Date of Conferral
Dr. Melanie Smith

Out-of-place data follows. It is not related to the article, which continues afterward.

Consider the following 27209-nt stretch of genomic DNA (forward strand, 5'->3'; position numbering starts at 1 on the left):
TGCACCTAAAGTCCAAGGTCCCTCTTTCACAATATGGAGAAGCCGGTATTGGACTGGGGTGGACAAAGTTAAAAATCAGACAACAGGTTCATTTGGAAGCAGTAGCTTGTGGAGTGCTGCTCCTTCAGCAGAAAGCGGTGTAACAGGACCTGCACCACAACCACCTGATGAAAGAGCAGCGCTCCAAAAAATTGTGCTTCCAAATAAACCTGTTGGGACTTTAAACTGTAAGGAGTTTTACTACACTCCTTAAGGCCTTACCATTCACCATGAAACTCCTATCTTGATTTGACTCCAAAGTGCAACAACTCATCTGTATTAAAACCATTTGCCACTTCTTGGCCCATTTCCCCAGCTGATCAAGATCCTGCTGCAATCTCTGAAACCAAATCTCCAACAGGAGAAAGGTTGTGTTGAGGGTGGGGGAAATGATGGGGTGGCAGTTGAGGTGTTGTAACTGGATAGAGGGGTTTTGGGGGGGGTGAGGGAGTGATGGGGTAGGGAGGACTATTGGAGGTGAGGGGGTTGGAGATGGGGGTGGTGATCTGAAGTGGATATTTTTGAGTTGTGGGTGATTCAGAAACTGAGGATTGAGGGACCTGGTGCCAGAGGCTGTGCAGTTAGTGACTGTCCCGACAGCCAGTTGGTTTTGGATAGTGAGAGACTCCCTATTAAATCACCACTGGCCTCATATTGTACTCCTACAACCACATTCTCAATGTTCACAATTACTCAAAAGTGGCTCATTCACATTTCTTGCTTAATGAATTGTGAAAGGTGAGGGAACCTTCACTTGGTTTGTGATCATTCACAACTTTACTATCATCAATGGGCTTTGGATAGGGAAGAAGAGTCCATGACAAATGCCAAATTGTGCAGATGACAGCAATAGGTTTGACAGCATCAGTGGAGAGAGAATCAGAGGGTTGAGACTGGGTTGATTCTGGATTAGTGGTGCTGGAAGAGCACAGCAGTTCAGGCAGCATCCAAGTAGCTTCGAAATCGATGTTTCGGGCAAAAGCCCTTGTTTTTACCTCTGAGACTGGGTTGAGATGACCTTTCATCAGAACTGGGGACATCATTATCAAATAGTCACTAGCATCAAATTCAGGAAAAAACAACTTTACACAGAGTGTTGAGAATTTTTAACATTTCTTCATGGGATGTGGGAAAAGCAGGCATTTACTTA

Obesity-related diseases have been increasing in African immigrants throughout the United States. Although research has been done to identify risk factors associated with many ethnic groups in the United States, only a few studies exist that explore obesity and type 2 diabetes diseases among Central African immigrants. The conceptual framework for this qualitative case study was social constructivism and the health belief model. The primary research question addressed the potential underlying causes for an increase in obesity and type 2 diabetes among Central African Immigrants. The secondary research questions explored how culture, illiteracy, and religion contribute to the problem of obesity in Central African immigrants, and what strategies could be effective in preventing and reducing the increase of obesity and type 2 diabetes in this population. Interviews with 17 Central African immigrants living in the northeastern U.S. were conducted to explore their social, cultural, and behavioral factors that influence the prevalence of obesity. Interview responses were transcribed and entered into NVivo software for data analysis. The results revealed that socioeconomic issues, cultural differences, and language gaps were the primary risk factors. Feeling stressed and overwhelmed and a lack of communication were also found to be significant. The results could provide health administrators and health educators with a platform for advancing policies and programs to foster greater health and well-being among Central African immigrants and thus contribute to the overall social welfare of Central African immigrants.